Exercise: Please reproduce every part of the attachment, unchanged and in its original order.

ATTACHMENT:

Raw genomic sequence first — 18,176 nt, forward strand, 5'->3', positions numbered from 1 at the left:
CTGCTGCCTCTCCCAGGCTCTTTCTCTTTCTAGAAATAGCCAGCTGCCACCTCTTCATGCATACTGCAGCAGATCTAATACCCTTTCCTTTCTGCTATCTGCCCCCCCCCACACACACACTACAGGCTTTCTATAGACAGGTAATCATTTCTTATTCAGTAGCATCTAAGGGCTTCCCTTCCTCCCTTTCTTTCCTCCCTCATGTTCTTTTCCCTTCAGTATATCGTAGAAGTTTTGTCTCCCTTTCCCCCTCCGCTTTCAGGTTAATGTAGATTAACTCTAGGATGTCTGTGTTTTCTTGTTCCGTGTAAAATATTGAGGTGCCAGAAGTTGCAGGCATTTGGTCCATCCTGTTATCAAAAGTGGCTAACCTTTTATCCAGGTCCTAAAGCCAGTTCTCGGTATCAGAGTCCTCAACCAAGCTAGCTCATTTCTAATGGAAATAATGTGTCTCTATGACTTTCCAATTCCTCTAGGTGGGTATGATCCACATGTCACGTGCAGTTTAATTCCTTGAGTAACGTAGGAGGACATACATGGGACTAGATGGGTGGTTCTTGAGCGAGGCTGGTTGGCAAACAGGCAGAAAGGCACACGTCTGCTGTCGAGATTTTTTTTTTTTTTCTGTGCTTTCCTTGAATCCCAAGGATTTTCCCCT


Raw genomic sequence first — 18,176 nt, forward strand, 5'->3', positions numbered from 1 at the left:
CTGCTGCCTCTCCCAGGCTCTTTCTCTTTCTAGAAATAGCCAGCTGCCACCTCTTCATGCATACTGCAGCAGATCTAATACCCTTTCCTTTCTGCTATCTGCCCCCCCCCACACACACACTACAGGCTTTCTATAGACAGGTAATCATTTCTTATTCAGTAGCATCTAAGGGCTTCCCTTCCTCCCTTTCTTTCCTCCCTCATGTTCTTTTCCCTTCAGTATATCGTAGAAGTTTTGTCTCCCTTTCCCCCTCCGCTTTCAGGTTAATGTAGATTAACTCTAGGATGTCTGTGTTTTCTTGTTCCGTGTAAAATATTGAGGTGCCAGAAGTTGCAGGCATTTGGTCCATCCTGTTATCAAAAGTGGCTAACCTTTTATCCAGGTCCTAAAGCCAGTTCTCGGTATCAGAGTCCTCAACCAAGCTAGCTCATTTCTAATGGAAATAATGTGTCTCTATGACTTTCCAATTCCTCTAGGTGGGTATGATCCACATGTCACGTGCAGTTTAATTCCTTGAGTAACGTAGGAGGACATACATGGGACTAGATGGGTGGTTCTTGAGCGAGGCTGGTTGGCAAACAGGCAGAAAGGCACACGTCTGCTGTCGAGATTTTTTTTTTTTTTCTGTGCTTTCCTTGAATCCCAAGGATTTTCCCCT